[13:50:23] VAN JONES, CNN POLITICAL COMMENTATOR: I have my criticisms, but I think it was an effective speech. We forget there are people out there who are hurting, who don't have jobs and don't have hope. And when somebody says there's a reason for that, it's these people, and I'm going to take them on, that gets people's attention. And then he said some stuff that was interesting. When he talks about some of the pain and suffering in the inner cities, people say that's just rhetoric. There are people who haven't heard that well. He says he believes that patriotism is a cure for prejudice. That is a very powerful formula. Now, Dr. King would be surprised to hear that because so many patriots were the ones that were opposing him and calling him every name in the book. But there are some things happening in that speech that are interesting.

COOPER: Let's play some of that, the use of "carnage." Let's listen.


DONALD TRUMP, PRESIDENT OF THE UNITED STATES: For too many of our citizens, a different reality exists: Mothers and children trapped in poverty in our inner cities, rusted-out factories scattered like tombstones across the landscape of our nation, an education system flush with cash but which leaves our young and beautiful students deprived of all knowledge, and the crime and the gangs and the drugs that have stolen too many lives and robbed our country of so much unrealized potential. This American carnage stops right here and stops right now.



COOPER: J.D. Vance, wondering what you thought about this phrase, "this American carnage."

J.D. VANCE, CNN CONTRIBUTOR: Obviously, it's very strong language but it speaks to something that doesn't get talked about or reported on much is that crime has really gone up the past couple of years. We had this really long period there it was slowly creeping downwards. This has always struck me as one of the most appealing parts of Donald Trump's message, that he talks about something, in a lot of ways, that don't get discussed as much. Obviously, crime is low on historical levels, but if you're thinking about it on a shorter time period, it's a very appealing thing and it speaks to a real concern that's out there.


NIA-MALIKA HENDERSON, CNN SENIOR POLITICAL REPORTER: Yeah, I think it's easy for anybody to understand this. He said I'm going to fix your crumbling schools, keep you safe and give you jobs. And he has this way I think of telling a story and some people may think that story isn't necessarily based in reality, but it's very easy to get on board with and I can it's effective. He's thinking about keeping that coalition together, the folks out in the crowd, in Michigan, Pennsylvania, and Wisconsin, who working class, who see globalism very differently than other people do, who see globalism when they call to get their telephone fixed and hear a foreign accent, and they wonder why that person has a job rather than somebody in America.

DAVID AXEL, CNN SENIOR POLITICAL COMMENTATOR: What was interesting about it, he added a lot of language about inner cities. The real test is when he says, this is going to end right here and right now. People are going to expect it to end right here and right now. And he is derogating to himself enormous responsibility. So as a speech, it really cut through, but he's going to be measured against those words as time goes on.

GLORIA BORGER, CNN CHIEF POLITICAL CORRESPONDENT: He says, now comes the hour of action. This was forward thinking and he made a lot of promises. He kept using the word "action" because that's what he told his staff. He has told his staff, I want some wins, we need to move, so expect these executive orders where he can just change things with a pen, whether it's later today or tomorrow or even Monday, he'll do that right away, and the repeal of Obamacare and replacement of Obamacare, infrastructure, tax reform. This is somebody who doesn't want to sit still. And I think that was the most appealing part of it.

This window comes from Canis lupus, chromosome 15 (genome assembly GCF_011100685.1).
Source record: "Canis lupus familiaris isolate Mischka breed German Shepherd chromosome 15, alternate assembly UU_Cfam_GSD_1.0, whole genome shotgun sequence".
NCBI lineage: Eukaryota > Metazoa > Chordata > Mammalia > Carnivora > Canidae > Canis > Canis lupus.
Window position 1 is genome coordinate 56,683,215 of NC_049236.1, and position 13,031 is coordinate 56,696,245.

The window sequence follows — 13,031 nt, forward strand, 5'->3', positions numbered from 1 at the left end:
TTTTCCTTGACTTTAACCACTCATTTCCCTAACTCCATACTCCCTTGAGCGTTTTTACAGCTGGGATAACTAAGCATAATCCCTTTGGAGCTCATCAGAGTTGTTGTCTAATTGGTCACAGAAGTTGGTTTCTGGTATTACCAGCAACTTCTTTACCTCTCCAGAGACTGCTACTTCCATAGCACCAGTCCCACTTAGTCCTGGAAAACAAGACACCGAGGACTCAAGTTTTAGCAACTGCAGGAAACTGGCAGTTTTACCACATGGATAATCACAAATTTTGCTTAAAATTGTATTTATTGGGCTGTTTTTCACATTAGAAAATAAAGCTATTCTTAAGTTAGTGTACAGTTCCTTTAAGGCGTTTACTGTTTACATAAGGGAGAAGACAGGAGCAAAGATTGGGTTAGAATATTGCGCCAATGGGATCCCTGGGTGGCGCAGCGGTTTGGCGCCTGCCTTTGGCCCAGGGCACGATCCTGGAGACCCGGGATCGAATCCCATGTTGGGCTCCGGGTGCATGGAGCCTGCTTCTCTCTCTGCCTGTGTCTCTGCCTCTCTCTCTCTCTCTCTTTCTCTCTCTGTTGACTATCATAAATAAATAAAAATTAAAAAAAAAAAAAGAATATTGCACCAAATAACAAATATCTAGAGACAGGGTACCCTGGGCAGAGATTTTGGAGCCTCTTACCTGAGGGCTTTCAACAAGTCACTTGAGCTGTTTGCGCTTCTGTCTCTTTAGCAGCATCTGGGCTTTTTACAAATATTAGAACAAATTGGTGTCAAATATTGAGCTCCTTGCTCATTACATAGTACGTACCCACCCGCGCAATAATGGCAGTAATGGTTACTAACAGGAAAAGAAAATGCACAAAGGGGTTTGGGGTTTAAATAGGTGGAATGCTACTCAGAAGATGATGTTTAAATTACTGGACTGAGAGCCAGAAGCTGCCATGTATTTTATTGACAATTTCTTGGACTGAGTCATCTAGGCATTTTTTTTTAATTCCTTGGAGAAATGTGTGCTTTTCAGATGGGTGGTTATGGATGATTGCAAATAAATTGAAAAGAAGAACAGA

MICHAEL SMERCONISH, CNN ANCHOR, SMERCONISH: Can we say there's a consistency about him? Because now the campaign has completely run its course. He was the same individual he was from the moment he descended that - not staircase -


SMERCONISH: -- escalator -- thank you -- at Trump Tower, all the way until his swearing in. The speech that he delivered could have been a campaign speech that he would have delivered out on the stump. And what I'm mindful of, Anderson, this campaign is never-ending. And tomorrow out the windows where we're now seated, there will probably be more people than today watching Donald Trump's inauguration. And so --

COOPER: People who are demonstrating.

SMERCONISH: Demonstrating, than in attendance.


JEFFREY LORD, CNN POLITICAL COMMENTATOR: In terms of permanent campaign, if you will --

COOPER: With Bill Clinton.

LORD: -- that's pretty permanent.


LORD: That's been going on with Bill Clinton, with Barack Obama, with George W. Bush. This is what presidents do. They have got their argument, they win the election based on win that argument, and that's what it's based on making that case repeatedly.

AXELROD: It may be what presidents do, but it's what presidents do is also what presidents, and you have to do stuff.

LORD: Yeah --



AXELROD: I lost you somewhere.

COOPER: OK, Doug, go ahead. We have to get a break.

DOUGLAS BRINKLEY, CNN PRESIDENTIAL HISTORIAN: It was an American populous, manifesto speech. It was solid. I think it was well written. There wasn't a lot to object to. However, our allies must be scratching their heads. I think, on the foreign policy part of the speech is what scared --


BRINKLEY: Yeah. What do you think if you're in NATO right now? What do you think if you're in South Korea or Latin America? He's really saying we're drawing up the bridges -


BRINKLEY: -- we're reinventing everything.

COOPER: Yeah. From this day forward, it's only going to be America first. American first, every decision on trade, on taxes, on immigration, and foreign affairs -


VANCE: I'm from Ohio. If I'm in Ohio, I like this speech, but I don't know if they like it in Berlin and Paris.


COOPER: We're standing by for the big parade down Pennsylvania Avenue. They're going to be music, marching, and another appearance by the new commander-in-chief.

Back in a moment.